Is the ICO party over in the US?


Earlier this month on November 16th, the US Securities and Exchange Commission (SEC) instructed two crypto startups — Airfox and Paragon Coin — to register their tokens as securities.

The SEC argues that the two ICO’s had not registered their tokens as security offerings. As neither qualified for exemptions, they are therefore violating registration rules according to the SEC.

By this action, the SEC wants to make it clear that all companies — ICO’s included — need to comply with existing rules and regulations, and are governed by them like any other company.

It is believed that the SEC is not only building up a case against Airfox and Paragon Coin, but, and perhaps even more significant, against unregistered securities and “bad ICO’s”. Most logically the SEC would want to — for now at least — only want to pursue cases they feel they could easily win.

With a win under their belt, and by that having gained valuable jurisprudence, the SEC would become more confident, and perhaps even more aggressive in pursuing a wider array of cases. In that sense, we do believe the writing is on the wall, and the USA has shown its hand and positioned itself as crypto hostile. By doing so, it places itself on the “tough on crypto” side of the spectrum, opposite jurisdictions like Malta, Liechtenstein, and Switzerland.

What will be the consequences of this new position of the SEC, and how will it impact the market? That is not yet clear. Although we can see the SEC wants to bring clarity to the market, for the shorter term uncertainty is definitely more pronounced than ever.

Apart from the legality and practicality, it does beg the question if this position is also desirable. Let’s think about the usefulness of this tougher stance for a while. Although we do not say America has a history of overreacting when faced with “an issue,” history shows bald measures often have an adverse effect. Did the prohibition lead to stop drinking? On the contrary, not to mention it introduced organized crime. Did the war on drugs curb drug consumption? Again, on the contrary. It only taught us how big and sophisticated the cartels really are, and that this is an unwinnable war.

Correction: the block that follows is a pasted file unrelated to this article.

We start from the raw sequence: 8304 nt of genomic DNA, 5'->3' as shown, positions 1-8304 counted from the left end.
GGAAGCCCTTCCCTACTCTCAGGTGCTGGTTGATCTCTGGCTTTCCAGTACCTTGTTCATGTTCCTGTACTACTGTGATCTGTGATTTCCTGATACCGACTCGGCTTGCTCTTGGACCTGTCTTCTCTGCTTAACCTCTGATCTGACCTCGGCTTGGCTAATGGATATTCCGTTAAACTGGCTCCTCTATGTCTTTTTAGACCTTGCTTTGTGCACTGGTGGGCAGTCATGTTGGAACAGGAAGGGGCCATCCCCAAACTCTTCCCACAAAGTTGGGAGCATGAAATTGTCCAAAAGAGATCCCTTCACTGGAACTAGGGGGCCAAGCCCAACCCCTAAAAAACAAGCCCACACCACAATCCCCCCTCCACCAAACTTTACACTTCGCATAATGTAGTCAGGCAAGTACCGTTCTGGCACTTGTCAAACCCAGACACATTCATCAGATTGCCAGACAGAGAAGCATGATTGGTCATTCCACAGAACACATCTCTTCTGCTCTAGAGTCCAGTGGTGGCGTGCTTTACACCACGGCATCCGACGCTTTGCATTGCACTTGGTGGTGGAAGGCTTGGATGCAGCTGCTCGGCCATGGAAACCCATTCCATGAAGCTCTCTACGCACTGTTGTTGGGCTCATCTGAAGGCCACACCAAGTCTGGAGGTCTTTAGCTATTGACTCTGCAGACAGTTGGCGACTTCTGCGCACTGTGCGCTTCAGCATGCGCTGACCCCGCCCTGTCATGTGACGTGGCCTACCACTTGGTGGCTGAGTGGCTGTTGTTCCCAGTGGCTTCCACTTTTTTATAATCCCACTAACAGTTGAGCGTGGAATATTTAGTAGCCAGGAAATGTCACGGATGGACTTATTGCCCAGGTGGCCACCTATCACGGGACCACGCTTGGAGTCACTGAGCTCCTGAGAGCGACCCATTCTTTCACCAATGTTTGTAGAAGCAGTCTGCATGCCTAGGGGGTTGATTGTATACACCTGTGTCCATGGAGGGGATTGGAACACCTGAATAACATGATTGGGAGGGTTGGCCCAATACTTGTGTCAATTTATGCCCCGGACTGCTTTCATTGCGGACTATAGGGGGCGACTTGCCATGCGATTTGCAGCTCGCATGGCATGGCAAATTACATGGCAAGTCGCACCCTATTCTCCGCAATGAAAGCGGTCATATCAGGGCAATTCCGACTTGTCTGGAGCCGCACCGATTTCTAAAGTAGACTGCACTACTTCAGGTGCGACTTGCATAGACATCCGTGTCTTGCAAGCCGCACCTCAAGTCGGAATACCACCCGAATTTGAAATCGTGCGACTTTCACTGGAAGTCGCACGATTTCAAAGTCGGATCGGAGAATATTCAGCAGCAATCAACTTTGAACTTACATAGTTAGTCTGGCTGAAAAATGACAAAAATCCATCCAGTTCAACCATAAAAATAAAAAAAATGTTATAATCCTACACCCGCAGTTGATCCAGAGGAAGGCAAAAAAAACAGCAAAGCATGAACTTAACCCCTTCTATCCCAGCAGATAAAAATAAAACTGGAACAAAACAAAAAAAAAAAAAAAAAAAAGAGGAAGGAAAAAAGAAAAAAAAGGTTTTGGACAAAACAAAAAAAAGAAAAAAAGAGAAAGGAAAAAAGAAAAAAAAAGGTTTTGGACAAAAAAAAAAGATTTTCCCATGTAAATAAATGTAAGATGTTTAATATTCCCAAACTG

So, will banning ICOs and targeting them as securities, solve the problem? Probably not. Crypto loving US citizens will not stop pursuing participating in potential ICO’s and will seek ways to pursue those opportunities elsewhere. Perhaps we will now facilitate a whole new industry, where new clients are automatically KYC-ed. Americans would then most likely — totally unprotected — participate in ICOs via shady third parties in dodgy jurisdictions. That has to be the least the SEC wants one would imagine. Progress, as well as the pursuit of opportunities, can and will simply not be stopped. And yes, greed does play a role – for better or for worse – too.

Most experts covering this, for instance, quoted in an article from Coindesk, seemed quite resigned. Remarkable, as this is potentially game-changing — and not in a good way. One VC even suggested that all ICO’s should close up shop, delist their tokens and give everyone their money back.

Additionally, he added that “the party is not just over, it is truly over”. That scaremongering – especially from a VC – is far from helpful, and one wonders if that VC is cut out to be in the blockchain and crypto industry.